Badpuppy Gay Today

Monday, 03 November 1997

BONOBO The Forgotten Ape

By Frans de Waal & Frans Lanting

Book Review by Jack Nichols

BONOBO The Forgotten Ape, by Frans De Waal and Frans Lanting, University of California Press, Berkley, Los Angeles, London, 1997, 210 pages (including photographs) $27.97.

Its wisest to be willing to change one's mind especially if presented with new facts, or, at least, to openly alter some dearly held theory. In my case, after reading BONOBO The Forgotten Ape, a willingness to change feels particularly apt. Rather than subtracting from my worldview, this magnificent book has made a significant addition to perspectives I first propounded in a book published by Penguin in 1975, Men's Liberation: A New Definition of Masculinity.

In this critique of our culture's sloppy slant on male role-conditioning, I'd waxed impatient about comparisons of animal behavior to human behavior, calling the making of such comparisons the "scientific" equivalent of using divining cards and insisting that links between what animals and humans do are irrelevant.

That was 1975, fully 22 years before I discovered the Bonobos. Now, I must admit, there are actually apes--unlike the scrappier ones idealized by Desmond Morris (The Naked Ape) Robert Ardrey (The Territorial Imperative), Konrad Lorenz (On Aggression)-- who fit into the kind of human utopia my books envision.

Chimps and their cousins, according to Morris, Ardrey and Lorenz, are inherently aggressive. This was a message that didn't fit my perspective. I called the "science"-writers' dour messages "the intellectual's equivalent of Grusome Horror Comics." Sigmund Freud—whose ability, I wrote, "to weave webs of bizarre enchantment ranks him as Scheherazade's rival"—had written that: "men are not gentle creatures who want to be loved, (or) who at the most can defend themselves if they are attacked; they are, on the contrary, creatures among whose instinctual endowments is to be reckoned a powerful share of aggressiveness."

I replied: "What man, after reading these words and accepting them as gospel, could fail to utter a growl or two to measure up to his 'innate' aggressive nature? Having been taught by clergymen (about 'original sin')-- Freud, Morris, Lorenz, and other bogeymen-in-repute---that they have an 'essential nature,' a terribly dark and mysterious side that is nasty and will always seek to express itself, millions of U.S. citizens growl even when it isn't necessary. They are trying to show who they are. The truth is, however, that more than a few are suffering what Erik Erikson called 'an identity crisis,' and far from perceiving who they are, are grasping along with everybody else for clues about it."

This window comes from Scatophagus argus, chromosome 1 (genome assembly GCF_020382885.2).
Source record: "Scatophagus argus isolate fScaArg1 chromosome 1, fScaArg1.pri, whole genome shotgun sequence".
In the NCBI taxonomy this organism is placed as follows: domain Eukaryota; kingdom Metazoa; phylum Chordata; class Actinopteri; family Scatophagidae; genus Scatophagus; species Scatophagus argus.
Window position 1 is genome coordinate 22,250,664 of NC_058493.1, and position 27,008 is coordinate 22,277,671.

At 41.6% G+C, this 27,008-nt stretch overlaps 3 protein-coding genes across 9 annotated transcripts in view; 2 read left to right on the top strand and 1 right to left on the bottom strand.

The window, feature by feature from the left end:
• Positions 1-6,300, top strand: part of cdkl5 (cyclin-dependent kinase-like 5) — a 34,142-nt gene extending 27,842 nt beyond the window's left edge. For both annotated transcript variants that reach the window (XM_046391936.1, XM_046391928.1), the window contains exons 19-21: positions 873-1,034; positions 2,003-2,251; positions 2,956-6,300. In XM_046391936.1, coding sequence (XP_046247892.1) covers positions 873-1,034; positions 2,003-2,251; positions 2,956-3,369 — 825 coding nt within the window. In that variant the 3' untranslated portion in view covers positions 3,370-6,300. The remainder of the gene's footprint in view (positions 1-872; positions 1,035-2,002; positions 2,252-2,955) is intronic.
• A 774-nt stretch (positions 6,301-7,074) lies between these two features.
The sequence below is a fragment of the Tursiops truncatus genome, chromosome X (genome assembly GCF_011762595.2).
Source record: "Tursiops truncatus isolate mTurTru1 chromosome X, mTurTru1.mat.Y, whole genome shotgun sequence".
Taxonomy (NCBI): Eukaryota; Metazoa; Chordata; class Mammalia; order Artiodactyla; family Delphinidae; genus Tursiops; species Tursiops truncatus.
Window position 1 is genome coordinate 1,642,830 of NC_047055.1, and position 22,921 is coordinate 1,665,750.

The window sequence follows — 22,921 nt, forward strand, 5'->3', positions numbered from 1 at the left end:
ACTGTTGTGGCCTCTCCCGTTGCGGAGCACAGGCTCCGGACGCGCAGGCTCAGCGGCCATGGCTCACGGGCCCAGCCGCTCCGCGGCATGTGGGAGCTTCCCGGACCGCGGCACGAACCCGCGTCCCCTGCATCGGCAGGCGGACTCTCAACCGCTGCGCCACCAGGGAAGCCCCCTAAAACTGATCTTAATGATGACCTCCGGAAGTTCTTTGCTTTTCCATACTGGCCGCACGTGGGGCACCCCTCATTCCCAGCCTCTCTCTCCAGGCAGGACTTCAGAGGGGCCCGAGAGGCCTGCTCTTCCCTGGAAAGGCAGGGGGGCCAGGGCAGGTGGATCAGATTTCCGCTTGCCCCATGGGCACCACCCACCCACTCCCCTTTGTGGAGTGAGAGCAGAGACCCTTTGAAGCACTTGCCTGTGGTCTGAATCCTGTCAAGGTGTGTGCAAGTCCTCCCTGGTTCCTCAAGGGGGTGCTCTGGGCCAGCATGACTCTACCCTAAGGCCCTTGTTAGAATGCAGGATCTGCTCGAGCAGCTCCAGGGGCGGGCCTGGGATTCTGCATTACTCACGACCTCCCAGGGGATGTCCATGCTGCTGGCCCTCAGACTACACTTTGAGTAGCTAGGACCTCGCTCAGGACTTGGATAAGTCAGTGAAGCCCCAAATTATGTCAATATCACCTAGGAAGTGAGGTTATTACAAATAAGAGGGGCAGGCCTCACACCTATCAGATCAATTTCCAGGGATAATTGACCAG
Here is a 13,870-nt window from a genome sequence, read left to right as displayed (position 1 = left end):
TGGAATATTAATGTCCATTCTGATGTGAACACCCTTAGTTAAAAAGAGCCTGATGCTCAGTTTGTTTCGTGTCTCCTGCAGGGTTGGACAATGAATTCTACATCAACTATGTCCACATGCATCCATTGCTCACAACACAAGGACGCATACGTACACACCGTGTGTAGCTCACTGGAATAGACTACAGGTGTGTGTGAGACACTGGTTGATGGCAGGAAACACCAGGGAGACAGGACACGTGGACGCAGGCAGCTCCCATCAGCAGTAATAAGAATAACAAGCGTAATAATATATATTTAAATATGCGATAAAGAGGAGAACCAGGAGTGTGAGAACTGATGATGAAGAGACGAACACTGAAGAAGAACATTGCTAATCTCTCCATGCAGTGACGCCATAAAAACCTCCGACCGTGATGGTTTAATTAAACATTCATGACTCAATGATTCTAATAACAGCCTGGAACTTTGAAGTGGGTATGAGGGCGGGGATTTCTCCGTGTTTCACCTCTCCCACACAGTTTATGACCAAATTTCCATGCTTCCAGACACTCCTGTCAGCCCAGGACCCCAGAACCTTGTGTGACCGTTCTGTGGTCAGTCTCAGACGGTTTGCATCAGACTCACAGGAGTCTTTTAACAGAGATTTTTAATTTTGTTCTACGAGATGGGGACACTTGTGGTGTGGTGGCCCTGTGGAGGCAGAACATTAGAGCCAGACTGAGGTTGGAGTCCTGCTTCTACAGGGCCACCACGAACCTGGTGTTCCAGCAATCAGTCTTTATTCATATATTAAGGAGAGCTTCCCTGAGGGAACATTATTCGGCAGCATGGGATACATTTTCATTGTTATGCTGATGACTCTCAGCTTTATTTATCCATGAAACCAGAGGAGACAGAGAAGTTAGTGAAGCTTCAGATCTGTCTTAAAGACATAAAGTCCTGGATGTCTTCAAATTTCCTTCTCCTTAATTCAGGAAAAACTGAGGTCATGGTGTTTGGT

If there is, in fact, such innate aggression in humans, and if there's actually a link between humanity and other primates, previous studies of apes purportedly supported the aggression theories. I saw these theories as theological hangovers—buttressing a unChristian Christian dogma, namely that humanity is innately (sinfully) violent—that there is such a thing as original sin. Thus, I threw out the baby and the bath water, refusing to accept any models of human conduct drawn from the animal world.

That was before Frans De Waal and Frans Lanting stepped forward with their groundbreaking studies of Bonobos, whom they call "the forgotten ape." After seeing some educational films these men have made and after reading their recently published research (replete with graphic color photography) I am now ready to admit—publicly—that my worldview is given meaningful support by these gentle, sociable animals. Yes, Virginia, I am a bonafide Bonobo Boy.